Book review – Bodysnatchers by Suzie Lennox (2016). Digging up the untold stories of Britain's Resurrection Men This was my Christmas read, and one of the most enjoyable non-fiction books I've read for some time. A bit surprising given the subject matter; corpses, the desecration of graves and dissection of cadavers in Georgian era Britain.... Continue Reading →
A postscript to “Selling public art” – another sell-off
This is a short postscript to the last post, it's not going to be a regular theme. I prefer to focus on the positive, if possible. Another public museum is selling off art to pay the bills. Berkshire Museum in Massachusetts (USA) is selling off 40 of it's most notable paintings, sculptures and drawings -... Continue Reading →
Going, going … GONE! When is it acceptable to sell public art?
Going, going ... GONE! When is it acceptable to sell public art? It's happening more frequently than you might think. There was a time when I had assumed that once a work of art had been gifted or bought by a public art gallery, there it would stay (apart from loans and special exhibitions). Later... Continue Reading →
OTD in 1830 a poem was published, supposedly the first words ever recorded (1878)
On this day in 1830, a poem (later a nursery rhyme) Mary Had a Little Lamb, by Sarah Hale was published. Later in the decade Lowell Mason set the poem to a melody adding repetition in the verses. The poem was the first thing recorded by Thomas Edison on his newly invented phonograph in 1878... Continue Reading →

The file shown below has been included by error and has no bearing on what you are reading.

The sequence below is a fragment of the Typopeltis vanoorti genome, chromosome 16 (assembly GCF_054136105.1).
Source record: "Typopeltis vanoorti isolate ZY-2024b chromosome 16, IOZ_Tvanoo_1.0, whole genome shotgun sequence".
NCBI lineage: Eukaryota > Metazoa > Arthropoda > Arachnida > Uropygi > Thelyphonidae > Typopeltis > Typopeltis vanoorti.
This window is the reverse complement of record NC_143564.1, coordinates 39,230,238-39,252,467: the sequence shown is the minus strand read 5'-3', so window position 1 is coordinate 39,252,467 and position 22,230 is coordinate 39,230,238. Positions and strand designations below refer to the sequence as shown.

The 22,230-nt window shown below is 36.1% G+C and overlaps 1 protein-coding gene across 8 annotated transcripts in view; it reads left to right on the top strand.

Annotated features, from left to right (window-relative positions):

Proof we all have Victorian doppelgangers – spooky!
This is supposed to be a fun post, not serious research. However it is based on something that I'm interested in, the idea of the doppelganger (a ghostly double). See my previous post, 'Rossetti and the doppelgängers'. Every now and then, when looking at Long Victorian photographs and paintings, I see a face that immediately... Continue Reading →
Rossetti and the doppelgangers
A topic that I have been interested in for some time is the idea of the doppelgänger. And I’m not the only person to be intrigued by the notion of a mysterious double and what it might mean. Dante Gabriel Rossetti (1828-1882) was fascinated by the possibility of the doppelgänger, the seeing of which is... Continue Reading →
10 patents for mad Victorian inventions
Yes - these are real Victorian design patents. We might laugh at some of them now, but they represent the hopes and dreams of a previous age. A design patent is a form of legal protection granted to the ornamental design of a functional item. But enough of that, here are ten of my favourites:... Continue Reading →
Marie Curie’s notebooks are still radioactive
I recently learned that some of Marie Curie’s notebooks are still radioactive. Researchers wishing to view them must sign a disclaimer. Many people know that Marie Curie won a Nobel prize for her pioneering research on radioactivity. But perhaps it's not so widely known that she won that illustrious prize twice and, altogether, Marie Curie’s... Continue Reading →